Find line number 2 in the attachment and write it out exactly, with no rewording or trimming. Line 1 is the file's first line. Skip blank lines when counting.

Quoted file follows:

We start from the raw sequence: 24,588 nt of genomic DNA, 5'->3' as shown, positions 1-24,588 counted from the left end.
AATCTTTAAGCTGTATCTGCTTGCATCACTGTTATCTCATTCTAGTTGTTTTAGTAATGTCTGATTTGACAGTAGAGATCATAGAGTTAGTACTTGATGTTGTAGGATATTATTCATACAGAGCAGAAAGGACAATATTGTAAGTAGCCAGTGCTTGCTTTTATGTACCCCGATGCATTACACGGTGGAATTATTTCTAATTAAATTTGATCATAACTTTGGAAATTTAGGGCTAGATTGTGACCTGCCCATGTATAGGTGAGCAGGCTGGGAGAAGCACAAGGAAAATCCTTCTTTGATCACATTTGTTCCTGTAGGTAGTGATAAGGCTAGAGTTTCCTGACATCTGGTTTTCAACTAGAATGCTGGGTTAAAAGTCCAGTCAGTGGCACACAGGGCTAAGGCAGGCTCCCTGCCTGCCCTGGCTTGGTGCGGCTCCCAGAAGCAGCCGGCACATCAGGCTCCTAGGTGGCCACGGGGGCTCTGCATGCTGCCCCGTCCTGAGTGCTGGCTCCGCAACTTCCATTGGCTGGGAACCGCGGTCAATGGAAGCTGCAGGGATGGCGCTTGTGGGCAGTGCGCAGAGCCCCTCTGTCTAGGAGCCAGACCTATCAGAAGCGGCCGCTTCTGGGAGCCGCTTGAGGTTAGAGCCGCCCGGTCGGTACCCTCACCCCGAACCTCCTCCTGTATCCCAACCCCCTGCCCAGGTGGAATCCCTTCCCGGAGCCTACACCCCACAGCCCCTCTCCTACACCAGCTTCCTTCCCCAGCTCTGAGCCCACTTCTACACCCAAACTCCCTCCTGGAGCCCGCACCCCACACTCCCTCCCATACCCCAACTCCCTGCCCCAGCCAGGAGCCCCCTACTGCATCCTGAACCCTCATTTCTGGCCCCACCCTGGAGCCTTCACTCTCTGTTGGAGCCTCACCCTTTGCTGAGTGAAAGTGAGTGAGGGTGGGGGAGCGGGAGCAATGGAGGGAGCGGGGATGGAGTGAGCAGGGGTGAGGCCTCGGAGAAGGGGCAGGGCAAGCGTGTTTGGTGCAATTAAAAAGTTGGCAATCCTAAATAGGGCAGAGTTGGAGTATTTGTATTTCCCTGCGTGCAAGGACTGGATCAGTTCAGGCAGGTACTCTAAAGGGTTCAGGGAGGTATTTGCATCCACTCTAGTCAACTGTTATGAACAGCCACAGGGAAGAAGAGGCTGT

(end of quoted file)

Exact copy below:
AATCTTTAAGCTGTATCTGCTTGCATCACTGTTATCTCATTCTAGTTGTTTTAGTAATGTCTGATTTGACAGTAGAGATCATAGAGTTAGTACTTGATGTTGTAGGATATTATTCATACAGAGCAGAAAGGACAATATTGTAAGTAGCCAGTGCTTGCTTTTATGTACCCCGATGCATTACACGGTGGAATTATTTCTAATTAAATTTGATCATAACTTTGGAAATTTAGGGCTAGATTGTGACCTGCCCATGTATAGGTGAGCAGGCTGGGAGAAGCACAAGGAAAATCCTTCTTTGATCACATTTGTTCCTGTAGGTAGTGATAAGGCTAGAGTTTCCTGACATCTGGTTTTCAACTAGAATGCTGGGTTAAAAGTCCAGTCAGTGGCACACAGGGCTAAGGCAGGCTCCCTGCCTGCCCTGGCTTGGTGCGGCTCCCAGAAGCAGCCGGCACATCAGGCTCCTAGGTGGCCACGGGGGCTCTGCATGCTGCCCCGTCCTGAGTGCTGGCTCCGCAACTTCCATTGGCTGGGAACCGCGGTCAATGGAAGCTGCAGGGATGGCGCTTGTGGGCAGTGCGCAGAGCCCCTCTGTCTAGGAGCCAGACCTATCAGAAGCGGCCGCTTCTGGGAGCCGCTTGAGGTTAGAGCCGCCCGGTCGGTACCCTCACCCCGAACCTCCTCCTGTATCCCAACCCCCTGCCCAGGTGGAATCCCTTCCCGGAGCCTACACCCCACAGCCCCTCTCCTACACCAGCTTCCTTCCCCAGCTCTGAGCCCACTTCTACACCCAAACTCCCTCCTGGAGCCCGCACCCCACACTCCCTCCCATACCCCAACTCCCTGCCCCAGCCAGGAGCCCCCTACTGCATCCTGAACCCTCATTTCTGGCCCCACCCTGGAGCCTTCACTCTCTGTTGGAGCCTCACCCTTTGCTGAGTGAAAGTGAGTGAGGGTGGGGGAGCGGGAGCAATGGAGGGAGCGGGGATGGAGTGAGCAGGGGTGAGGCCTCGGAGAAGGGGCAGGGCAAGCGTGTTTGGTGCAATTAAAAAGTTGGCAATCCTAAATAGGGCAGAGTTGGAGTATTTGTATTTCCCTGCGTGCAAGGACTGGATCAGTTCAGGCAGGTACTCTAAAGGGTTCAGGGAGGTATTTGCATCCACTCTAGTCAACTGTTATGAACAGCCACAGGGAAGAAGAGGCTGT